Double Tapped Circuit Breakers
What Is a “double tap?
If your electrical panel has a “double-tap,” this means that two wires are connected to a single terminal on a circuit breaker or busbar. Sometimes this may also be referred to as a “double lug.”
This condition is not always a problem. Some circuit breakers are designed to have two wires connected to them. If this is the case, your circuit breaker should note this clearly, and the circuit breaker’s terminal will have a design that accommodates both wires. Usually, this design consists of a flat, square plate under the terminal screw. One wire can be put under the plate on each side of the screw.
If your circuit breaker, however, is not designed to have two wires connected, but someone connects two wires anyway, then you have a condition that could be dangerous, and it should be corrected as soon as possible by a qualified electrical contractor.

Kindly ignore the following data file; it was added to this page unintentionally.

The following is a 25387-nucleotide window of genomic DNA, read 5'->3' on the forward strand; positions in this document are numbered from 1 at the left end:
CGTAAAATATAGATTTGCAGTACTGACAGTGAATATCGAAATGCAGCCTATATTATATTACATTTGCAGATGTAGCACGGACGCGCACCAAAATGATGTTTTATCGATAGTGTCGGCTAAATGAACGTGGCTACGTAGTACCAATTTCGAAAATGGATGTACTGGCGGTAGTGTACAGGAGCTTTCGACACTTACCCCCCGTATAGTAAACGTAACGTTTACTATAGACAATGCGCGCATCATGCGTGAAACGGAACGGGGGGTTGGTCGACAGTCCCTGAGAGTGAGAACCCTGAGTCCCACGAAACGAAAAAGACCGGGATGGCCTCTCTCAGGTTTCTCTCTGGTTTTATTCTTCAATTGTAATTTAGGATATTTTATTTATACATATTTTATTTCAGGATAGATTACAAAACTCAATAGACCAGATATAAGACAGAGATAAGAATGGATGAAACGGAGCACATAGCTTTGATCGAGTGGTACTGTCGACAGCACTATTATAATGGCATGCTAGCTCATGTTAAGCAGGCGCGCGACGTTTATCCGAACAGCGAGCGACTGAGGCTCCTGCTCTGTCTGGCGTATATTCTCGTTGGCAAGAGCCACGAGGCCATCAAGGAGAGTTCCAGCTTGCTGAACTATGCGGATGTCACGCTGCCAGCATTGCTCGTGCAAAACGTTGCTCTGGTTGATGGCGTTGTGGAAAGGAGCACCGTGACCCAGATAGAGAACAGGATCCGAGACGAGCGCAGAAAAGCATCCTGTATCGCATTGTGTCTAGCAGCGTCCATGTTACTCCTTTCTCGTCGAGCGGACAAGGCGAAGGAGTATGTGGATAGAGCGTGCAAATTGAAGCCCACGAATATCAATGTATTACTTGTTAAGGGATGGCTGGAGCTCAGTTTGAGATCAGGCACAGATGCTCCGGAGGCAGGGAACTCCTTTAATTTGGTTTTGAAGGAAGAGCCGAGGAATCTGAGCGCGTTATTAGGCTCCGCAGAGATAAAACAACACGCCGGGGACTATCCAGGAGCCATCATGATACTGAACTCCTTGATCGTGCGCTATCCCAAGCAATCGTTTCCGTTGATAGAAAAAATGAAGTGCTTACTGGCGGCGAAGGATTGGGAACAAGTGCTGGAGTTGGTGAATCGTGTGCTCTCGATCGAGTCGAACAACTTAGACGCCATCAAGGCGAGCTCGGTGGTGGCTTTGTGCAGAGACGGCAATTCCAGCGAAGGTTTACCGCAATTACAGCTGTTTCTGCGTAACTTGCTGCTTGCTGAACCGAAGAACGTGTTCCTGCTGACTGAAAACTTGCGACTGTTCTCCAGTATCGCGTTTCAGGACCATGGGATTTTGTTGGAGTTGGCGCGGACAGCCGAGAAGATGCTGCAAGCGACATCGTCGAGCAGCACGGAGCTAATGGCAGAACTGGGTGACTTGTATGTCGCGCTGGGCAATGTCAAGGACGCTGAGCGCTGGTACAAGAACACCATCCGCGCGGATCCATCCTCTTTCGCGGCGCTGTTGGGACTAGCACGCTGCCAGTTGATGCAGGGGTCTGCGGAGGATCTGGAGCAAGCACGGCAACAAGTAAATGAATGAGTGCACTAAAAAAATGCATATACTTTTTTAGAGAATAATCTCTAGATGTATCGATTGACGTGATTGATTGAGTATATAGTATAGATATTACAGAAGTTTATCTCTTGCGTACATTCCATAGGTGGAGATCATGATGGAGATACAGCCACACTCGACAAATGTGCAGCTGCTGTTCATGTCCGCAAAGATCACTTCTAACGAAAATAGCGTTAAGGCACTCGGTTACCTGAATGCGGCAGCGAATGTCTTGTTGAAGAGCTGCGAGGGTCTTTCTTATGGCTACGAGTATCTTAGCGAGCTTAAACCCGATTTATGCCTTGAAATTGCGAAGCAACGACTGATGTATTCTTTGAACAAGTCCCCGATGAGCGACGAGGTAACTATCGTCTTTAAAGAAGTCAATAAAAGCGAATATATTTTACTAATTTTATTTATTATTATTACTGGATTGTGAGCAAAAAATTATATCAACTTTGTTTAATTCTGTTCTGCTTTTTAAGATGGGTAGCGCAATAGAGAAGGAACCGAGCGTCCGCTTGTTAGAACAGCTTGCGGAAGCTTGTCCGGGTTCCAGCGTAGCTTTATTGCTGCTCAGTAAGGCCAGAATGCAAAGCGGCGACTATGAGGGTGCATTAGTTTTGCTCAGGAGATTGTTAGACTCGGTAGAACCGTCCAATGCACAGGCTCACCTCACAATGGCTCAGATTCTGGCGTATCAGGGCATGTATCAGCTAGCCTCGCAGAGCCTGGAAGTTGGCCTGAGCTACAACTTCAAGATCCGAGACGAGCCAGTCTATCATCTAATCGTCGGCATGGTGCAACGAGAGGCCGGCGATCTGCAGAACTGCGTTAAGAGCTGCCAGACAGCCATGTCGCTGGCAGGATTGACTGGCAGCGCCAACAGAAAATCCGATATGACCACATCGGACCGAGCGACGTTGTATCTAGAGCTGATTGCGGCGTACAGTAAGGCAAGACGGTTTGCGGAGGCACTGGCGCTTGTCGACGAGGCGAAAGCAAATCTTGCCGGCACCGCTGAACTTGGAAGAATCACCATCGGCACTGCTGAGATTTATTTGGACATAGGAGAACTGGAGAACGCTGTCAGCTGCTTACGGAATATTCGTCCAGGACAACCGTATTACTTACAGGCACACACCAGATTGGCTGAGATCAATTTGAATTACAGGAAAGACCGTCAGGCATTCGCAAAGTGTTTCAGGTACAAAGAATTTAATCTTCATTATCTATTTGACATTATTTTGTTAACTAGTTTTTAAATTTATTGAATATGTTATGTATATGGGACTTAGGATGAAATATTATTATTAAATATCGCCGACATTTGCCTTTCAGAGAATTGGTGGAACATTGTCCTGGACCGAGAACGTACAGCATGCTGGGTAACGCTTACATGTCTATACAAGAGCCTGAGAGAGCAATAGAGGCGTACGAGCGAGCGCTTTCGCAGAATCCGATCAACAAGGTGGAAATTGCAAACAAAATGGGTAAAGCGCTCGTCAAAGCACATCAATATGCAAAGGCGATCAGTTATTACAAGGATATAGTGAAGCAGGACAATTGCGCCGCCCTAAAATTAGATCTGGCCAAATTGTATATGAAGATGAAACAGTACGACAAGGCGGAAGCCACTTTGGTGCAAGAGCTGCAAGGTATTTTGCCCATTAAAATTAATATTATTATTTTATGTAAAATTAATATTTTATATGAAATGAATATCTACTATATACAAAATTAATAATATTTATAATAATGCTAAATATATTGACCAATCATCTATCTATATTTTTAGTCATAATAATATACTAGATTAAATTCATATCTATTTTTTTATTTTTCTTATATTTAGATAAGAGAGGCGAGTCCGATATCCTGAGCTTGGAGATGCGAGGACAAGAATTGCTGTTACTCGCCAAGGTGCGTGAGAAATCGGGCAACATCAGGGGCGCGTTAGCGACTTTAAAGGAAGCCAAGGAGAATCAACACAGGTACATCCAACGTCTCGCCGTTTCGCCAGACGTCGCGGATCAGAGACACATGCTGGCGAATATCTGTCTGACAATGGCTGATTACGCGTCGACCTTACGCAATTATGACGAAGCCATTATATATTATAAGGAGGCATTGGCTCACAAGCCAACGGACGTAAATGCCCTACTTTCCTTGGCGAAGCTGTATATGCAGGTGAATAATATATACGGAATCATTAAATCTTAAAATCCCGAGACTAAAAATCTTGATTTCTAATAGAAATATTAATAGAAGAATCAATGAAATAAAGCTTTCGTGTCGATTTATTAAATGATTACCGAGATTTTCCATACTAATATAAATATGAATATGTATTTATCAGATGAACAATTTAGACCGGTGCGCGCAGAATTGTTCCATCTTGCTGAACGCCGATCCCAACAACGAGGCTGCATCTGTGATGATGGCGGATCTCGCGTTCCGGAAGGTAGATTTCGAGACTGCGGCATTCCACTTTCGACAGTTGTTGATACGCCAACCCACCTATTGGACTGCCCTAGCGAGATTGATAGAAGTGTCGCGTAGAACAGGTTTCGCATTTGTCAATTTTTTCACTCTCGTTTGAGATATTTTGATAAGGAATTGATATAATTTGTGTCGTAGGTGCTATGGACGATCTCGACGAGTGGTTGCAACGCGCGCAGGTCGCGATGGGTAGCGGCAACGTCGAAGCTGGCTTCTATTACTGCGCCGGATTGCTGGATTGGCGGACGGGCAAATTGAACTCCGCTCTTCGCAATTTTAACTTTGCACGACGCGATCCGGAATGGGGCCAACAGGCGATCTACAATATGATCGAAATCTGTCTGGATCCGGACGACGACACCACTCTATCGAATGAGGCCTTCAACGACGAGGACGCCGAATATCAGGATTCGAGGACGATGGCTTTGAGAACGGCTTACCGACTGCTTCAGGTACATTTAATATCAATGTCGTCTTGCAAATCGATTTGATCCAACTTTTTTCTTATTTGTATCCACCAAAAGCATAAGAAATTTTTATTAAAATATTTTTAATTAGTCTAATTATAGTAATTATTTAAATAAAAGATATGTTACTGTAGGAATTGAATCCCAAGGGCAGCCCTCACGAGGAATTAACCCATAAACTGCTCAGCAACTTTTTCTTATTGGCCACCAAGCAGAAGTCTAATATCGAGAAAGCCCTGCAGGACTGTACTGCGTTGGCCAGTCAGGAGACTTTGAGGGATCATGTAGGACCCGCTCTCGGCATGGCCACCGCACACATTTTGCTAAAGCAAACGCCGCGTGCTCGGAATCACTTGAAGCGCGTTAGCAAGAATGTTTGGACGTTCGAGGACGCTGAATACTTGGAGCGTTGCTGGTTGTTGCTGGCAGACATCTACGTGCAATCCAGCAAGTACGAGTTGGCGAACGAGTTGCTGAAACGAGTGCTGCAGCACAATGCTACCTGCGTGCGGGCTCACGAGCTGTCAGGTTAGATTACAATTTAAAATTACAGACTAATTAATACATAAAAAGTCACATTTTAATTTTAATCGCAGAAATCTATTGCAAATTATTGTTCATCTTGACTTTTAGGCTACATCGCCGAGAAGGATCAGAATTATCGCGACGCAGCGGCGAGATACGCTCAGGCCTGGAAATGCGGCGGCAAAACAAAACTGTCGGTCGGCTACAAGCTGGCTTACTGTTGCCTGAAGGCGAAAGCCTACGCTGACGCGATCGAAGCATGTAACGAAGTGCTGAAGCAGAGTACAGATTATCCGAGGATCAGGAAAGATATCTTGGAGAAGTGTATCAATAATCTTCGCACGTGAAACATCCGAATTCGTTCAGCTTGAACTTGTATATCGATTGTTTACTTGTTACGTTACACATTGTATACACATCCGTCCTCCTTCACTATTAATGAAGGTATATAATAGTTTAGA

How could a double tap be dangerous?
With two wires connected to the same breaker or terminal, overheating of the circuit breaker could occur. It can also be difficult or impossible to get both wires fastened tightly in this situation, which can result in arcing. Arcing occurring anywhere in your electrical system is extremely dangerous and could also damage your home’s electronics.
Double tapping is a common condition found during home inspections. If your home inspector identifies this on your inspection report, you should not try to fix the double tap yourself.
Contact a qualified electrical contractor for repairs immediately. They will determine which wire belongs in the circuit breaker and which one does not. They may have to add an additional circuit breaker or replace the existing one. Another way they may address the concern is to create what is known as a “pig tail.” Using this method, they will connect a short length of wire to the breaker, and then connect that wire to the other two wires using a wire nut. Your electrician will know the best solution for your specific situation.
Leave a ReplyWant to join the discussion?
Feel free to contribute!